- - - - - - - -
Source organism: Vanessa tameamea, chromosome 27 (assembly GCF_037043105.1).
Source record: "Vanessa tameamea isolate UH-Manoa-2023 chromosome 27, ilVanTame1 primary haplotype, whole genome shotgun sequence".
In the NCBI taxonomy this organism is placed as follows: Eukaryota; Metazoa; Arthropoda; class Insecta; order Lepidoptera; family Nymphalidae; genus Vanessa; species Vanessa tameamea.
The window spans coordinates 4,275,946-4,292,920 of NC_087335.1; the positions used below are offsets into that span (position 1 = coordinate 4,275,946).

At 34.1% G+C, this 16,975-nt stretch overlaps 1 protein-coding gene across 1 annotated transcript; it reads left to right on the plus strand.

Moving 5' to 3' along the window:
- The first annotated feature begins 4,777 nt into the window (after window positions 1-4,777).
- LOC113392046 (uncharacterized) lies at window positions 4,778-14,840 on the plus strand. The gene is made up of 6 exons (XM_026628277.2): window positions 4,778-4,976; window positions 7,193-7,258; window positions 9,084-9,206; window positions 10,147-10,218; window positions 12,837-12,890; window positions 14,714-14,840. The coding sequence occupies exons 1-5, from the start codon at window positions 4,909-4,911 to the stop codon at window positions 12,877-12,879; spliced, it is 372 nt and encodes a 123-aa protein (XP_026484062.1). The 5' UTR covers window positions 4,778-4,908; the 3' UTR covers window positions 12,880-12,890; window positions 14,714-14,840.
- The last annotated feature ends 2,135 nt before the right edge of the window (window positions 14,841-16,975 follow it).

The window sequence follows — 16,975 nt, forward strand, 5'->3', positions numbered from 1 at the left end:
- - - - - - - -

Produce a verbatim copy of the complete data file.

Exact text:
Source organism: Vanessa tameamea, chromosome 27 (assembly GCF_037043105.1).
Source record: "Vanessa tameamea isolate UH-Manoa-2023 chromosome 27, ilVanTame1 primary haplotype, whole genome shotgun sequence".
In the NCBI taxonomy this organism is placed as follows: Eukaryota; Metazoa; Arthropoda; class Insecta; order Lepidoptera; family Nymphalidae; genus Vanessa; species Vanessa tameamea.
The window spans coordinates 4,275,946-4,292,920 of NC_087335.1; the positions used below are offsets into that span (position 1 = coordinate 4,275,946).

At 34.1% G+C, this 16,975-nt stretch overlaps 1 protein-coding gene across 1 annotated transcript; it reads left to right on the plus strand.

Moving 5' to 3' along the window:
- The first annotated feature begins 4,777 nt into the window (after window positions 1-4,777).
- LOC113392046 (uncharacterized) lies at window positions 4,778-14,840 on the plus strand. The gene is made up of 6 exons (XM_026628277.2): window positions 4,778-4,976; window positions 7,193-7,258; window positions 9,084-9,206; window positions 10,147-10,218; window positions 12,837-12,890; window positions 14,714-14,840. The coding sequence occupies exons 1-5, from the start codon at window positions 4,909-4,911 to the stop codon at window positions 12,877-12,879; spliced, it is 372 nt and encodes a 123-aa protein (XP_026484062.1). The 5' UTR covers window positions 4,778-4,908; the 3' UTR covers window positions 12,880-12,890; window positions 14,714-14,840.
- The last annotated feature ends 2,135 nt before the right edge of the window (window positions 14,841-16,975 follow it).

The window sequence follows — 16,975 nt, forward strand, 5'->3', positions numbered from 1 at the left end: